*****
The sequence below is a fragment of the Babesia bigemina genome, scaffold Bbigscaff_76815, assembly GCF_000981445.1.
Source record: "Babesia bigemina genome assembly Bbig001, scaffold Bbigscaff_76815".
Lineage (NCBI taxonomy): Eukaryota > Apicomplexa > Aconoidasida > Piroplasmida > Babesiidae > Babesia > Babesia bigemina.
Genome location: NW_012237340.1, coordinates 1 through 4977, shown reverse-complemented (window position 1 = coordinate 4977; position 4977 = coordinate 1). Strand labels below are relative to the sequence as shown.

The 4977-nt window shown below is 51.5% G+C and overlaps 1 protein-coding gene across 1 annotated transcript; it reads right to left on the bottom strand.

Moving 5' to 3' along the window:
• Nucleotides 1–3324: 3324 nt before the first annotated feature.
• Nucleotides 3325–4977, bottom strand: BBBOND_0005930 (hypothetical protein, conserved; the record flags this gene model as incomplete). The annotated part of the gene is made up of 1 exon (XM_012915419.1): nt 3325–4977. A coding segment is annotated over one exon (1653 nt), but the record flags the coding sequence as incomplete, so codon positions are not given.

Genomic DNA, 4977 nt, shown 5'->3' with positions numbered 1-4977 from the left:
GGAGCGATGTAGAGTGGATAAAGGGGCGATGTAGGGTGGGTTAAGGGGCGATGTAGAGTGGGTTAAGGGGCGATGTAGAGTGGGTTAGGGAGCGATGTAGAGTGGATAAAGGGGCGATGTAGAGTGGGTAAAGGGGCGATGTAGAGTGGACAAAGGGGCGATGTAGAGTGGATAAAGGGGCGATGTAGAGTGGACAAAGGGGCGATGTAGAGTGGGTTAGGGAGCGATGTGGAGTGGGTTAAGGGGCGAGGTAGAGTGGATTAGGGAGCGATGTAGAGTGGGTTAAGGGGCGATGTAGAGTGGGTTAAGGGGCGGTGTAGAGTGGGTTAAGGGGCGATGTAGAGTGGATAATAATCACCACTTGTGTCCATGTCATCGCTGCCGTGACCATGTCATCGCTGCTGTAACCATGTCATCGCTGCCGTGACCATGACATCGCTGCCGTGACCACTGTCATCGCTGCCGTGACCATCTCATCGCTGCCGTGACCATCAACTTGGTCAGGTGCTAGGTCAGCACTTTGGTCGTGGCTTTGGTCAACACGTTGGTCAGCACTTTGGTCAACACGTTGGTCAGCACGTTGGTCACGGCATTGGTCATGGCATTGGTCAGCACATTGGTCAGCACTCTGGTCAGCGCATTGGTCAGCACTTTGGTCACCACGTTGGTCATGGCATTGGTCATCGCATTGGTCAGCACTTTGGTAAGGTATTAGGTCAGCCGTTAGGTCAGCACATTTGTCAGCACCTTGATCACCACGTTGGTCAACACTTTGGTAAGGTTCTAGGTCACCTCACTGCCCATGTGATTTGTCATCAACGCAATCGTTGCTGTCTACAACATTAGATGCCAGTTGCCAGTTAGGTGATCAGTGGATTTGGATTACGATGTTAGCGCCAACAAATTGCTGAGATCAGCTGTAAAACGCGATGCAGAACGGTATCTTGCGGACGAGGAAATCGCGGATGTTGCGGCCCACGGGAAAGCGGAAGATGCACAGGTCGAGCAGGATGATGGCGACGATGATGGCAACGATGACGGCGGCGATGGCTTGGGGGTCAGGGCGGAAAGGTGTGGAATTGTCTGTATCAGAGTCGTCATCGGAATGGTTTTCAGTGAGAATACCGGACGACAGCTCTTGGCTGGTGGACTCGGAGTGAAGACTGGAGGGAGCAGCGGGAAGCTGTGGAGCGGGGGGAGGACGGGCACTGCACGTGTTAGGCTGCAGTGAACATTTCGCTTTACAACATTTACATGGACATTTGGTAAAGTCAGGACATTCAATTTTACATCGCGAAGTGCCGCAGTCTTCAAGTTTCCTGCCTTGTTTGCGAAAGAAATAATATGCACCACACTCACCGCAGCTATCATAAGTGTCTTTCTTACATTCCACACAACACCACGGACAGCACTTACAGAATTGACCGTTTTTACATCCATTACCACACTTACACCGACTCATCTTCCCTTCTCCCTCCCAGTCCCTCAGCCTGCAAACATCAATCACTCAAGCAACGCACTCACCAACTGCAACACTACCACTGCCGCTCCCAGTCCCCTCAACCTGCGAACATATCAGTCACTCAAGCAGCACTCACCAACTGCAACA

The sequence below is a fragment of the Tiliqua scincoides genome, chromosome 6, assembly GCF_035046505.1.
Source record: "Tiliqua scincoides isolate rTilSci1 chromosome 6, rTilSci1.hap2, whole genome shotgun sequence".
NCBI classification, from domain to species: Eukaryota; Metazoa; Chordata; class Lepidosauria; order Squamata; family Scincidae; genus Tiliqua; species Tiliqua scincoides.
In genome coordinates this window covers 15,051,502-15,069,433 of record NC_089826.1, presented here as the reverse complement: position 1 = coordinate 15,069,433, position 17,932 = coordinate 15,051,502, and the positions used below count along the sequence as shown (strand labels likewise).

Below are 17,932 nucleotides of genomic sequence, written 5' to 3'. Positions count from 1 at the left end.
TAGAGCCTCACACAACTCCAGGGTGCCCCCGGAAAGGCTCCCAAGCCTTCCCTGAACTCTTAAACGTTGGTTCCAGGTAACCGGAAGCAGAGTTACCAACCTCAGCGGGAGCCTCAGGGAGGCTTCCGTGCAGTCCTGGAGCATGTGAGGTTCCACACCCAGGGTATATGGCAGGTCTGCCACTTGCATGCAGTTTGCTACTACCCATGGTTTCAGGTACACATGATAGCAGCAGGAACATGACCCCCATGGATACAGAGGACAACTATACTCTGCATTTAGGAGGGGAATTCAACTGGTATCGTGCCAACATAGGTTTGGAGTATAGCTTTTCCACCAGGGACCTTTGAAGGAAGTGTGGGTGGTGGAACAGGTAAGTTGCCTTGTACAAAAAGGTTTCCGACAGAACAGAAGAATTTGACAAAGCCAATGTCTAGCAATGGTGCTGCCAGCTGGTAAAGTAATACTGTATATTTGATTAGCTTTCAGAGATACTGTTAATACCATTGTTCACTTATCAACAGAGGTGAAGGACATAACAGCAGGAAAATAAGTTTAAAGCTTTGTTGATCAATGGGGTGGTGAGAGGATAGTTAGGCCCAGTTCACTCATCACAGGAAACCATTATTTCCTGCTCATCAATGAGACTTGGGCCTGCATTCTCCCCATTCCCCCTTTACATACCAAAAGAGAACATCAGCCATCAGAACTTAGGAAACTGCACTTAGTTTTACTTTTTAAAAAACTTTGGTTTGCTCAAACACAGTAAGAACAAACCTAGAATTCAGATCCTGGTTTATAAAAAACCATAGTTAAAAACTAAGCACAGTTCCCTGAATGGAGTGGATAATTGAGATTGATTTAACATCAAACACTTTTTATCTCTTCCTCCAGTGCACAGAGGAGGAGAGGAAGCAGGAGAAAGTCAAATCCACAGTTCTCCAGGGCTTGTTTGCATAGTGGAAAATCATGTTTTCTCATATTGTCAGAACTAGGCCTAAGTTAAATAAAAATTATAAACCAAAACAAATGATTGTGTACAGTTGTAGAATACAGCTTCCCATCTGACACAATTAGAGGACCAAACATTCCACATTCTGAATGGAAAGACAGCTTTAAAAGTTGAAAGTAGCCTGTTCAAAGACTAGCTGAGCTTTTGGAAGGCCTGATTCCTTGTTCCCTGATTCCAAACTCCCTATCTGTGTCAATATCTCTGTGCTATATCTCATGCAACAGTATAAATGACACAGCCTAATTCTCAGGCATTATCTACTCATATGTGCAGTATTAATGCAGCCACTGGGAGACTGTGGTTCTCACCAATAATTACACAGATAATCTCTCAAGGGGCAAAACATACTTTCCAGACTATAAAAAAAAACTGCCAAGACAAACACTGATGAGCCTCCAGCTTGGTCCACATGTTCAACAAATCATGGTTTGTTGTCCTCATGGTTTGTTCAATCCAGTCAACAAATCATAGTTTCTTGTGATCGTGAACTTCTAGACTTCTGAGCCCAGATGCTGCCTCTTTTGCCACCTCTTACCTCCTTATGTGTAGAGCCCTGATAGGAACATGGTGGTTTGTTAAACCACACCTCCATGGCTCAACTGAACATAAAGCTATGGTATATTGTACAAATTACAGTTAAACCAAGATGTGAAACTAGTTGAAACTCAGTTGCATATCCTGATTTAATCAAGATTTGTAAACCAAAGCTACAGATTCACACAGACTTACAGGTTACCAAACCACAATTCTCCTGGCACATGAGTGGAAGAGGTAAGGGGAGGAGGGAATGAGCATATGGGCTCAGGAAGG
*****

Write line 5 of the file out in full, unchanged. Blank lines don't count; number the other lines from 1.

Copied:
The 4977-nt window shown below is 51.5% G+C and overlaps 1 protein-coding gene across 1 annotated transcript; it reads right to left on the bottom strand.